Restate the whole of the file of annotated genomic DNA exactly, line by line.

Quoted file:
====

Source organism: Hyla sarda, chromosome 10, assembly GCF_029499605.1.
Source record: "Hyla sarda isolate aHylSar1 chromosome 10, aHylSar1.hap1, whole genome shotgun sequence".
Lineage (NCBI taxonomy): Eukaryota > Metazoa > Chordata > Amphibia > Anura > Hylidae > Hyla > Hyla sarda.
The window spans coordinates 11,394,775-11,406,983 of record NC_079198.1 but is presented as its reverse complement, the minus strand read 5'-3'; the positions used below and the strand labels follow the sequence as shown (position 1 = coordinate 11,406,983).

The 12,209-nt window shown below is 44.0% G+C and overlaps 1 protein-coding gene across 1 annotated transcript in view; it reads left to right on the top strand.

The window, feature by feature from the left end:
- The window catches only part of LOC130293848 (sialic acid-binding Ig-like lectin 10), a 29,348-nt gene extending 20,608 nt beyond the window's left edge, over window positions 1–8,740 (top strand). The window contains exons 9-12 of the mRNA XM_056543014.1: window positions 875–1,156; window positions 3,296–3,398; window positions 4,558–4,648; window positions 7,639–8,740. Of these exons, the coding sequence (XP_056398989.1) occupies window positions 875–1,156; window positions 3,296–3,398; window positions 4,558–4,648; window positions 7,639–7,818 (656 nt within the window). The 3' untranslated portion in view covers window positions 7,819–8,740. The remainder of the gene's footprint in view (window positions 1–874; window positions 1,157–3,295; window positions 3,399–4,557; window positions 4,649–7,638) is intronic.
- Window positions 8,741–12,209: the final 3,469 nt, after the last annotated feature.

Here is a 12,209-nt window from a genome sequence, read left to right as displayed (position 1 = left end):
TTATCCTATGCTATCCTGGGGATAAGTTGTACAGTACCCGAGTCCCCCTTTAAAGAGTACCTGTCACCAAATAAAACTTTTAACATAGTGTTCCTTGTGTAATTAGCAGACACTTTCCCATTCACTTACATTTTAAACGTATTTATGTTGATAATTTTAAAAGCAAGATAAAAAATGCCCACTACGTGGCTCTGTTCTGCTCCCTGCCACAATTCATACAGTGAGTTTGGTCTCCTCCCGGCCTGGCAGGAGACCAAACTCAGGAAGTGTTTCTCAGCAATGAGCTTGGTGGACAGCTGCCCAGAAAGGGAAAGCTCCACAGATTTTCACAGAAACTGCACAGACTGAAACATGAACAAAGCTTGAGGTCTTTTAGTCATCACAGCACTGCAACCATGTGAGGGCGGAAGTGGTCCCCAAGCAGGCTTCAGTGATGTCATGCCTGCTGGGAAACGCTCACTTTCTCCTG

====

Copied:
Source organism: Hyla sarda, chromosome 10, assembly GCF_029499605.1.
Source record: "Hyla sarda isolate aHylSar1 chromosome 10, aHylSar1.hap1, whole genome shotgun sequence".
Lineage (NCBI taxonomy): Eukaryota > Metazoa > Chordata > Amphibia > Anura > Hylidae > Hyla > Hyla sarda.
The window spans coordinates 11,394,775-11,406,983 of record NC_079198.1 but is presented as its reverse complement, the minus strand read 5'-3'; the positions used below and the strand labels follow the sequence as shown (position 1 = coordinate 11,406,983).

The 12,209-nt window shown below is 44.0% G+C and overlaps 1 protein-coding gene across 1 annotated transcript in view; it reads left to right on the top strand.

The window, feature by feature from the left end:
- The window catches only part of LOC130293848 (sialic acid-binding Ig-like lectin 10), a 29,348-nt gene extending 20,608 nt beyond the window's left edge, over window positions 1–8,740 (top strand). The window contains exons 9-12 of the mRNA XM_056543014.1: window positions 875–1,156; window positions 3,296–3,398; window positions 4,558–4,648; window positions 7,639–8,740. Of these exons, the coding sequence (XP_056398989.1) occupies window positions 875–1,156; window positions 3,296–3,398; window positions 4,558–4,648; window positions 7,639–7,818 (656 nt within the window). The 3' untranslated portion in view covers window positions 7,819–8,740. The remainder of the gene's footprint in view (window positions 1–874; window positions 1,157–3,295; window positions 3,399–4,557; window positions 4,649–7,638) is intronic.
- Window positions 8,741–12,209: the final 3,469 nt, after the last annotated feature.

Here is a 12,209-nt window from a genome sequence, read left to right as displayed (position 1 = left end):
TTATCCTATGCTATCCTGGGGATAAGTTGTACAGTACCCGAGTCCCCCTTTAAAGAGTACCTGTCACCAAATAAAACTTTTAACATAGTGTTCCTTGTGTAATTAGCAGACACTTTCCCATTCACTTACATTTTAAACGTATTTATGTTGATAATTTTAAAAGCAAGATAAAAAATGCCCACTACGTGGCTCTGTTCTGCTCCCTGCCACAATTCATACAGTGAGTTTGGTCTCCTCCCGGCCTGGCAGGAGACCAAACTCAGGAAGTGTTTCTCAGCAATGAGCTTGGTGGACAGCTGCCCAGAAAGGGAAAGCTCCACAGATTTTCACAGAAACTGCACAGACTGAAACATGAACAAAGCTTGAGGTCTTTTAGTCATCACAGCACTGCAACCATGTGAGGGCGGAAGTGGTCCCCAAGCAGGCTTCAGTGATGTCATGCCTGCTGGGAAACGCTCACTTTCTCCTG